Guidelines on Managing Workplace GrievancesPosted in : HR Updates ROI on 19 July 2017
What is a Grievance?
A grievance is a complaint which an employee or a group of employees has concerning terms and conditions of employment, working environment or working relationships.
Employee grievances can arise for a variety of reasons including the following:
- Interpretation of conditions of employment
- Pay and benefits
- Changing work practices
- Alleged discrimination, bullying or harassment
- Health & safety issues
- Promotion and grading
- Issues with fellow employees
Why do we need a Grievance Policy & Procedure?
The aim of a grievance procedure is to encourage consistency, transparency and fairness in the handling of workplace problems or complaints.
It also achieves the following:
- Provides individuals with a course of action if they have a complaint
- Provides a point of contact and timescales to resolve issues of concern
- Resolves employee problems quickly and informally
- Shows an employer acting fairly
- Shows consistency in decision-making
- Prevents a build up of issues
- Promotes good working relationships
- Promotes resolution of matters without needing third party mechanisms to facilitate investigation and resolution
A grievance policy and procedure will provide a mechanism to solve problems and no employee shall suffer any form of victimisation as a result of raising a grievance under this procedure.
The Code of Practice on Grievance Procedure as provided for by S.I. no 146 of 2000 sets out the best practice guidelines for grievance procedures. The first step for anyone dealing with a grievance issue is to refer to the company policy. The procedure should be applied fairly and consistently to all staff. These policies should be communicated to employees and signed by both parties to ensure that employees understand the content.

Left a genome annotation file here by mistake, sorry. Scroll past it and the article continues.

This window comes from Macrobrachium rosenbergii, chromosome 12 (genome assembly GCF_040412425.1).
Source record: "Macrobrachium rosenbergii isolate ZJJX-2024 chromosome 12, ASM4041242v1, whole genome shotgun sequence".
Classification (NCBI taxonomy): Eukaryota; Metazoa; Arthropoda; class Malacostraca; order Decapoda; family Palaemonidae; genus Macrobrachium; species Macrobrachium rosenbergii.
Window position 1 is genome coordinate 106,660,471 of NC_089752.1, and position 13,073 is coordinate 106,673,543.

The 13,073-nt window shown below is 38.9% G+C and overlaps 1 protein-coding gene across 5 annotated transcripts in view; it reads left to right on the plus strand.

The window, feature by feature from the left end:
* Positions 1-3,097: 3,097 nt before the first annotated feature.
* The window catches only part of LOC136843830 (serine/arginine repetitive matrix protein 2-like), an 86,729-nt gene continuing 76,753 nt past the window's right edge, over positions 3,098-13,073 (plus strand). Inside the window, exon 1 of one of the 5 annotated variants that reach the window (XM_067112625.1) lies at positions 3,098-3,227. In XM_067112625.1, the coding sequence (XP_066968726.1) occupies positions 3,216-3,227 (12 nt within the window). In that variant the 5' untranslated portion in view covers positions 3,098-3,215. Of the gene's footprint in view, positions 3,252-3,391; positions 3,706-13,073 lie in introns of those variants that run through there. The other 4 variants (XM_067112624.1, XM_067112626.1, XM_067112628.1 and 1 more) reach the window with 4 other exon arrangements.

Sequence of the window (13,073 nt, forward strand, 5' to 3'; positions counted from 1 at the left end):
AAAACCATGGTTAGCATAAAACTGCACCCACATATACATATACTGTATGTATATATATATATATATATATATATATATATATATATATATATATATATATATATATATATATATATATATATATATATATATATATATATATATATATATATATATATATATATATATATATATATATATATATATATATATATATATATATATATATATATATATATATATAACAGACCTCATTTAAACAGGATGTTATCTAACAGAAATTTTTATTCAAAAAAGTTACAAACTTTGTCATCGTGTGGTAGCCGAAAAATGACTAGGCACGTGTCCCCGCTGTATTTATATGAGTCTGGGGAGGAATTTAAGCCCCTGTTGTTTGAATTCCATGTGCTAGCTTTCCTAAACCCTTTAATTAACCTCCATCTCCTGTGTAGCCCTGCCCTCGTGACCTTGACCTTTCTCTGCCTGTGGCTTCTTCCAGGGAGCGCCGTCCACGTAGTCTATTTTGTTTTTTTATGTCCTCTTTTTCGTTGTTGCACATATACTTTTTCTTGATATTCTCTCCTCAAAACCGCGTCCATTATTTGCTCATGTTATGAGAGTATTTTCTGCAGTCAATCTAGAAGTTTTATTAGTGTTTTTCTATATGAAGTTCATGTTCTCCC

It is advised that as a company you should provide appropriate training to any staff members who have staff management functions. This training should be kept under review in light of developments and best practice in this area. Management should be trained in the basics of addressing grievances in the first instance.
General principles when dealing with workplace Grievances
- All parties must be committed to resolution
- All avenues should be fully exhausted
- Ideally, all grievances will be settled in an informal way and as quickly as possible
- No form of industrial action or pressure should take place during the process
- Normal work must continue – even if this means the parties work under protest
- Follow your company policy and procedure and do not deviate from it
- Ensure there are no undue delays
Grievances are best dealt with at an early stage, informally, with the immediate line manager.
However, organisations should have formal procedures in place to handle cases left unresolved. Having formal grievance procedures in place allows employers to give reasonable consideration to any issues which can't be resolved informally and to deal with them fairly and consistently. Pursuing the formal route should be a last resort rather than the first option.
Most routine complaints are capable of being resolved on an informal basis without recourse to the formal grievance procedure. Best practice informal grievance procedure should include an option for the complainant to approach the alleged perpetrator and inform him/her that he finds his/her behaviour to be unacceptable. Alternatively, the complainant should have the option to approach the supervisor/manager and ask for their assistance with the matter.